Last week, we looked at how the book of Proverbs deals with our propensity to talk. I suggested taking some time to be quiet and listen to others instead of talking. Did you do it?
If not, you're not alone. It's so easy to fall into our old habits, worrying more about our own opinions and thoughts than about others'. Keep making an effort, though; this is important stuff.
If you did do it, did you notice any differences in the way people responded to you? Most people relish the chance to be heard, so when you make that space by shutting up and showing interest in others, you gain the chance to be influential in their lives. You demonstrate the love of God, who always takes time to show interest in us - even though there's absolutely nothing we have to say that God doesn't already know!
This week, let's take it one step further. What about when you're in dialogue with someone, and they say something that you really disagree with? It might be anything from a conversation with your parents to a debate on the recent election The point is, someone says something you know is wrong - maybe even a direct criticism against you. How should you respond?
Here's what Proverbs says:
Proverbs 12:15The way of a fool seems right to him, but a wise man listens to advice.
A fool finds no pleasure in understanding but delights in airing his own opinions.
"But these aren't just my opinions!" you say. "They're the truth!" And of course that's just what the fool says as well, isn't it?
Notice - the difference between the wise and the foolish is that the fool wants to get his opinions out there, but he (or she) gains no pleasure from "understanding." Understanding what? Why, the other points of view, of course. By contrast, wise people also want to have their views heard, but not until after making sure they have fully understood the other person. The wise person listens first. And once the fool is convinced that the wise person has understood the fool's point of view, then he or she will be much more open to listening to the (now much more informed) position of the wise.
Behaving this way takes humility and discipline. It's not easy to sit there quietly listening when you're just dying to show the other person why they're wrong. It's even more difficult to spend that time focusing on understanding the other person rather than trying to think of all the arguments you want to use against them.
It's easy to think, in the midst of all this listening and patience, that you're wasting your time when you should be correcting the other person - maybe they're spouting false doctrine, and you need to stand up for what's right. But that's exactly when you must use patience as a weapon for the Truth. Proverbs says:
Proverbs 25:15Through patience a ruler can be persuaded, and a gentle tongue can break a bone.
Better a patient man than a warrior, a man who controls his temper than one who takes a city.
A patient man has great understanding, but a quick-tempered man displays folly.
Patience is powerful. In arguments and debates, we so easily fall into the trap of thinking that being louder and more forceful gives us an advantage, but how often have you ever "won over" the other side by arguing with them?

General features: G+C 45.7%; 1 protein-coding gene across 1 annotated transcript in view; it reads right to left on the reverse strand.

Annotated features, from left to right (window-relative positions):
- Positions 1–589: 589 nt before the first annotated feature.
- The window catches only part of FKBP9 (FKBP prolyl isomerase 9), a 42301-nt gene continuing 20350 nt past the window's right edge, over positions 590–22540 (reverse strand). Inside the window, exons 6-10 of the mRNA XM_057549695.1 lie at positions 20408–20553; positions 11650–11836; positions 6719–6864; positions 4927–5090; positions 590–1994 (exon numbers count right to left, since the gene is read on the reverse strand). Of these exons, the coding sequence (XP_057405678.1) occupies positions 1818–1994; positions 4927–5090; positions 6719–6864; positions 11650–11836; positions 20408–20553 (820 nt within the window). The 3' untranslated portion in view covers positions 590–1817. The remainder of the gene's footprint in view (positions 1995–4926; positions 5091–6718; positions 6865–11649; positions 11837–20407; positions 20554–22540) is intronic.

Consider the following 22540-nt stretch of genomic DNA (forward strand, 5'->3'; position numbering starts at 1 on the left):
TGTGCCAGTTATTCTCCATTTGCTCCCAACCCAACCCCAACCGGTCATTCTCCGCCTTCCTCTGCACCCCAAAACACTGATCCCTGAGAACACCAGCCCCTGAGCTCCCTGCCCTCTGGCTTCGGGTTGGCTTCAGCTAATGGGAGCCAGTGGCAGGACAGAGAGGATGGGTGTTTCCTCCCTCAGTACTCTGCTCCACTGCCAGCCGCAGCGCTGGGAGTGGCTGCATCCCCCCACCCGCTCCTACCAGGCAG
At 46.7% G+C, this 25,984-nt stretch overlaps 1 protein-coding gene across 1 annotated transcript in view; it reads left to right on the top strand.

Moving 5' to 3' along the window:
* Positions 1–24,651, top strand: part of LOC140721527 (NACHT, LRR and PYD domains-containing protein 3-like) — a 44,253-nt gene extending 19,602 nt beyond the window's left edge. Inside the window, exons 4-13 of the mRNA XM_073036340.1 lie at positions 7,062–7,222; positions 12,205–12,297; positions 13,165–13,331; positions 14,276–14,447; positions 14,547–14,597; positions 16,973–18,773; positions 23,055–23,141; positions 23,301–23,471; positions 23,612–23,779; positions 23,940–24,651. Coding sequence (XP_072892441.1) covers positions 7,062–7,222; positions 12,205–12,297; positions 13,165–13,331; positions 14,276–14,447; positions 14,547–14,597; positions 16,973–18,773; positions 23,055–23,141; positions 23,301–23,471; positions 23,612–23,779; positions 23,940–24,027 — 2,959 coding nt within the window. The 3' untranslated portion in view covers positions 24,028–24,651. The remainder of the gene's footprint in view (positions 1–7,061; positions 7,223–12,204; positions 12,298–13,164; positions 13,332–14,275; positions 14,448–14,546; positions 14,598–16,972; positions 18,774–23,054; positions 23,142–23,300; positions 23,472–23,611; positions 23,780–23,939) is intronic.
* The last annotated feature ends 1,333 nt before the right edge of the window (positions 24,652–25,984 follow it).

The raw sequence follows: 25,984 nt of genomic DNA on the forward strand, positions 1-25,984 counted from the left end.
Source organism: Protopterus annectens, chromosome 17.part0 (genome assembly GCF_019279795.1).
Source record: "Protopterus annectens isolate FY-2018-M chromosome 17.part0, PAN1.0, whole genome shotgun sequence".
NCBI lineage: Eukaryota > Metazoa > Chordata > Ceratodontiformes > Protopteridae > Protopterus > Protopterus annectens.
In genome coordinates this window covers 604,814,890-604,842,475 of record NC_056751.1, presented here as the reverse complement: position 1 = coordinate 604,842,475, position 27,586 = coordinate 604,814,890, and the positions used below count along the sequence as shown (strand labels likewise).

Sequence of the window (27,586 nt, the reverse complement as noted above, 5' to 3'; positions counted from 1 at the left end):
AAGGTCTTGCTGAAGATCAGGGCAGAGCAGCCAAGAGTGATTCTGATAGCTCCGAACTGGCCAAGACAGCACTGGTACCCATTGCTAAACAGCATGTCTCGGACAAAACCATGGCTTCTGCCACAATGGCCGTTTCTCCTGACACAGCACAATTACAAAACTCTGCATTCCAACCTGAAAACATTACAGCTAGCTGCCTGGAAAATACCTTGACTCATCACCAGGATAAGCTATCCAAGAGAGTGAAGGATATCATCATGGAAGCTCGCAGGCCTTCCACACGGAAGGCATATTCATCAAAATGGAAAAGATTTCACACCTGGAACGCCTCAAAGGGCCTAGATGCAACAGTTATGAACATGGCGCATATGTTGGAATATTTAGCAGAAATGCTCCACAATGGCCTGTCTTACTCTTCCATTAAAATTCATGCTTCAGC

If your goal is to change someone's mind, patience and gentleness are the most effective weapons to do it. Be kind, stop talking and listen whenever the other person has something to say, and if you must, sit there for hours until they're done ranting. Once they have nothing left to say and you've heard and understood it all, you've taken all the wind out of their sails. Now they have nothing left to do but listen. "Through patience a ruler can be persuaded, and a gentle tongue can break a bone." It's counterintuitive, but it's true.
Proverbs recommends the patient approach, because:
A hot-tempered man stirs up dissension, but a patient man calms a quarrel.
So what's so wrong with a quarrel? Isn't a good quarrel healthy now and then? Not according to the Scriptures.
He who loves a quarrel loves sin; he who builds a high gate invites destruction.
Starting a quarrel is like breaching a dam; so drop the matter before a dispute breaks out.
It is to a man's honor to avoid strife, but every fool is quick to quarrel.
Are you a quarrel-loving fool? It may be time to rethink that position.
But sometimes, arguments seem impossible to avoid, especially when someone else says something harsh against you. So if somebody insults you, how can you avoid a quarrel?
Do not say, "I'll do to him as he has done to me; I'll pay that man back for what he did."
A fool gives full vent to his anger, but a wise man keeps himself under control.
Do not answer a fool according to his folly, or you will be like him yourself.
Proverbs 12:16A fool shows his annoyance at once, but a prudent man overlooks an insult.
Such a gargantuan task we have as Christians, isn't it? It rather reminds one of that "turn the other cheek" bit that a certain Jesus of Nazareth is famous for saying.
These proverbs are so simple, but if we really followed them as we should, we could increase our persuasiveness by hundreds of times. We could literally change the entire world.
I for one need to be reminded of these on a daily basis. I plan to print these out and review them regularly. Maybe next time a quarrel breaks out, I'll be reminded to respond more like a wise man... and less like the fool that I usually am.